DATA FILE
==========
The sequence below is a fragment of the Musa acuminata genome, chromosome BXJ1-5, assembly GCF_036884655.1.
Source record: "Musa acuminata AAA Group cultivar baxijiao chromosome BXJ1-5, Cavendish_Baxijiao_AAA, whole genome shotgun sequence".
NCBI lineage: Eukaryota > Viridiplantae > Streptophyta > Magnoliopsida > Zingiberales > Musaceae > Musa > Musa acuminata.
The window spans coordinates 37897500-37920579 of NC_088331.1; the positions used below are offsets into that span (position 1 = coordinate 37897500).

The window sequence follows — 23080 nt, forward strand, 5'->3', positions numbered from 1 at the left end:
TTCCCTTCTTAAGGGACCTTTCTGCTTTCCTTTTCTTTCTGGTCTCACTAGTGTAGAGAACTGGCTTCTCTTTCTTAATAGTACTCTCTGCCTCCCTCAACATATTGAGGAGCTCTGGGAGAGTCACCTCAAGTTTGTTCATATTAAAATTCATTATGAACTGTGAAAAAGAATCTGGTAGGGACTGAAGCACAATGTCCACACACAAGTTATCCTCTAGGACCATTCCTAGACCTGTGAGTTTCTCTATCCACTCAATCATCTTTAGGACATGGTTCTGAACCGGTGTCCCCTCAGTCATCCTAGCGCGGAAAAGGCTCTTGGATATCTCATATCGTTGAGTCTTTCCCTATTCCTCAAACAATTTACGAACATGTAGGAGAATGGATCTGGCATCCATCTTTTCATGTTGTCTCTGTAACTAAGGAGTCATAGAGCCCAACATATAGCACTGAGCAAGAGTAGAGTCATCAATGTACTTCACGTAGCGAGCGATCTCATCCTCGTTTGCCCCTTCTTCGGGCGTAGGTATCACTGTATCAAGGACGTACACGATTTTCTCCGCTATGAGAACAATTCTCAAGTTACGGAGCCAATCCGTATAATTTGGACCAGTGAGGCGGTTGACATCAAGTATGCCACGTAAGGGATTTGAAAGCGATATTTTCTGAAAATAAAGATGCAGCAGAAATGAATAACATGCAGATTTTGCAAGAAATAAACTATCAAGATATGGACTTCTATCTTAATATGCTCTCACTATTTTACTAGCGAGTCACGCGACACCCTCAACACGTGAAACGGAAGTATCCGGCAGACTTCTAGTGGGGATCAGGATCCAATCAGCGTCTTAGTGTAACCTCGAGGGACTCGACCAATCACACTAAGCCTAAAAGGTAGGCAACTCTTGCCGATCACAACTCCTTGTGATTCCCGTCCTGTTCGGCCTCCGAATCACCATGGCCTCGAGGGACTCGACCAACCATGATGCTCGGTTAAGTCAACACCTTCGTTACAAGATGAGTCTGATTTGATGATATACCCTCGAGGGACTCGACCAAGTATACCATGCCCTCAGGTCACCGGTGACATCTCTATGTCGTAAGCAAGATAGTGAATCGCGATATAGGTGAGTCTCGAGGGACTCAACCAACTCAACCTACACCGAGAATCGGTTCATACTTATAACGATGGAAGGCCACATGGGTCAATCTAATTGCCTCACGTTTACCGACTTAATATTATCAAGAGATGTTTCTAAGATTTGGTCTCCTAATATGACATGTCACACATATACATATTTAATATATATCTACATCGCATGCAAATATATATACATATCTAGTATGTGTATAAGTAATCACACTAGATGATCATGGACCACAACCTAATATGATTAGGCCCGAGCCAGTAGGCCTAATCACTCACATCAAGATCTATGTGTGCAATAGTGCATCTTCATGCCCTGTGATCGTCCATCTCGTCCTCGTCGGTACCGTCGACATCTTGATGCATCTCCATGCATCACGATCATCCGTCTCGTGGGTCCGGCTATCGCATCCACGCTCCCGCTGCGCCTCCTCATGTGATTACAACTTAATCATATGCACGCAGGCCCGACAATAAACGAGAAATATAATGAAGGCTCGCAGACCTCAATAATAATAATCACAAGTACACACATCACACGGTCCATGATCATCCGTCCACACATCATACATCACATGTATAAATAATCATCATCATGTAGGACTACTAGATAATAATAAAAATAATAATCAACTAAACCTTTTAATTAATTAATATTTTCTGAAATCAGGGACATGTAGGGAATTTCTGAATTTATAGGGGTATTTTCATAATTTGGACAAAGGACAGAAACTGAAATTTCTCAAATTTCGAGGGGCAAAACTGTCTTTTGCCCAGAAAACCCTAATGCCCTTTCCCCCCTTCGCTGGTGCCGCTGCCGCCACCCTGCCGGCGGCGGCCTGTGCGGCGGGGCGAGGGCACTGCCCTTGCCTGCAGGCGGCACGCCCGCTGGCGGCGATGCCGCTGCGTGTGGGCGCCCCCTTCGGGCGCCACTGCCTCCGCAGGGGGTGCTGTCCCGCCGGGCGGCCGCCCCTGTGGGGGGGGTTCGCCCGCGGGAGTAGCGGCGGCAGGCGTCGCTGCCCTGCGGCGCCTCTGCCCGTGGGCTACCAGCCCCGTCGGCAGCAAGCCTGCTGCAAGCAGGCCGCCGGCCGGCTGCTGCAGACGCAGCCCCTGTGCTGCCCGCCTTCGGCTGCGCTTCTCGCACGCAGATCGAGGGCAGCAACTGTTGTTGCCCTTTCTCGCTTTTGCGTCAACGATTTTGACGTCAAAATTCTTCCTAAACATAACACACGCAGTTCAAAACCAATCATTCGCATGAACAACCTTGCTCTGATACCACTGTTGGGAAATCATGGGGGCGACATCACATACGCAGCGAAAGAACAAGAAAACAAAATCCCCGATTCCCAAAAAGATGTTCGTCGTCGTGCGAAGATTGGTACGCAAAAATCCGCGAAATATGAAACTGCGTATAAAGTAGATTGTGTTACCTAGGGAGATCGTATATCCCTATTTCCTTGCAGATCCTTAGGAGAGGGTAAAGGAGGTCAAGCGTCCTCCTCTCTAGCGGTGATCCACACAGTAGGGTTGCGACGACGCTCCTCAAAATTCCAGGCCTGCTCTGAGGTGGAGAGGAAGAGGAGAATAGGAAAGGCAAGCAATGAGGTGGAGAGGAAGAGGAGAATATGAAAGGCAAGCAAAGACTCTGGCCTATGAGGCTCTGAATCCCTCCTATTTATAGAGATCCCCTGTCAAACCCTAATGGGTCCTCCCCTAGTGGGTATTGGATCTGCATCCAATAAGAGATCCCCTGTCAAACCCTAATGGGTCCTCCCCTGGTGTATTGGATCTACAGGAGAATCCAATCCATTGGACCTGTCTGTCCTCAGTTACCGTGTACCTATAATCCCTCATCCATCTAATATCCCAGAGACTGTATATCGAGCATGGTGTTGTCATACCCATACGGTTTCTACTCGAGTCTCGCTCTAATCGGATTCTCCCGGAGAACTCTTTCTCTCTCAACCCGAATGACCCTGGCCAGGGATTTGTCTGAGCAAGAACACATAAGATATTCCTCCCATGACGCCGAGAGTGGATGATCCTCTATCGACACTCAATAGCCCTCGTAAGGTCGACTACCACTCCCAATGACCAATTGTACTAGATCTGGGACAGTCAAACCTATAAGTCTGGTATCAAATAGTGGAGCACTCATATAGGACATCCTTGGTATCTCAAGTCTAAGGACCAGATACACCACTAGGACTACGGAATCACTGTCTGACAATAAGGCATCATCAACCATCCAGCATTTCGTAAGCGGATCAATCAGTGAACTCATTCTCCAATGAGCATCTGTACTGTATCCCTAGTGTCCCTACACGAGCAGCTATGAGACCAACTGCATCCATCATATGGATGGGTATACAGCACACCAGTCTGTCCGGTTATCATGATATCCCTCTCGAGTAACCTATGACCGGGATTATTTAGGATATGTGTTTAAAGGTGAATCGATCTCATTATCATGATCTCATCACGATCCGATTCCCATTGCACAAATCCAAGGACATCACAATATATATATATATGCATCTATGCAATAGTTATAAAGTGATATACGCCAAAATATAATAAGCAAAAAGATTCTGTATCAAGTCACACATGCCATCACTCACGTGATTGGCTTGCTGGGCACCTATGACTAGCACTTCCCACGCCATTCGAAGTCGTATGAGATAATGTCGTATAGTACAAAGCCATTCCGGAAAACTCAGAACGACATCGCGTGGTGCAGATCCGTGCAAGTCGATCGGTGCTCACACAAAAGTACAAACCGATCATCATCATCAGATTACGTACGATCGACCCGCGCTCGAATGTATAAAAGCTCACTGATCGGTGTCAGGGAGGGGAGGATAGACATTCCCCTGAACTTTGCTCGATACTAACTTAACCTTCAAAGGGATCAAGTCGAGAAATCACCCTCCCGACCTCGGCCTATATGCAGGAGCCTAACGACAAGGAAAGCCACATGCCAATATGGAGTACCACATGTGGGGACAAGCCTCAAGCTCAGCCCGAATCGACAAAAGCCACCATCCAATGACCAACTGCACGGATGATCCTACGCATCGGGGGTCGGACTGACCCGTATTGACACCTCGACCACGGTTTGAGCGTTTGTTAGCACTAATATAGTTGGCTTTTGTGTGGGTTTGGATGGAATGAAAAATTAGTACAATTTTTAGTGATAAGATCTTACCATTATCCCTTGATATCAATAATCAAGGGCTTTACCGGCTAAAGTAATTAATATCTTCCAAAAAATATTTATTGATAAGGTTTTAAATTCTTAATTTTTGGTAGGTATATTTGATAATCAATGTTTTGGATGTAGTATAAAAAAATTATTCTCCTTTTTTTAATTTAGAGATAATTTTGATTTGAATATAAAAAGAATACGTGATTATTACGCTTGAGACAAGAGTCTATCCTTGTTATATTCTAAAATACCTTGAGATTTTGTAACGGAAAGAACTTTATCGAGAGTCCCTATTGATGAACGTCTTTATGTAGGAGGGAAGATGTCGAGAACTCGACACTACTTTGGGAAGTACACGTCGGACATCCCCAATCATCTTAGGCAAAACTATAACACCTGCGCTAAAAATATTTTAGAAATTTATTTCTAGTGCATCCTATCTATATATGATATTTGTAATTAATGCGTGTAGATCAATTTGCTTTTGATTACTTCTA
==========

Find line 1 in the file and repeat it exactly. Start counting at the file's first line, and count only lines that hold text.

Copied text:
The sequence below is a fragment of the Musa acuminata genome, chromosome BXJ1-5, assembly GCF_036884655.1.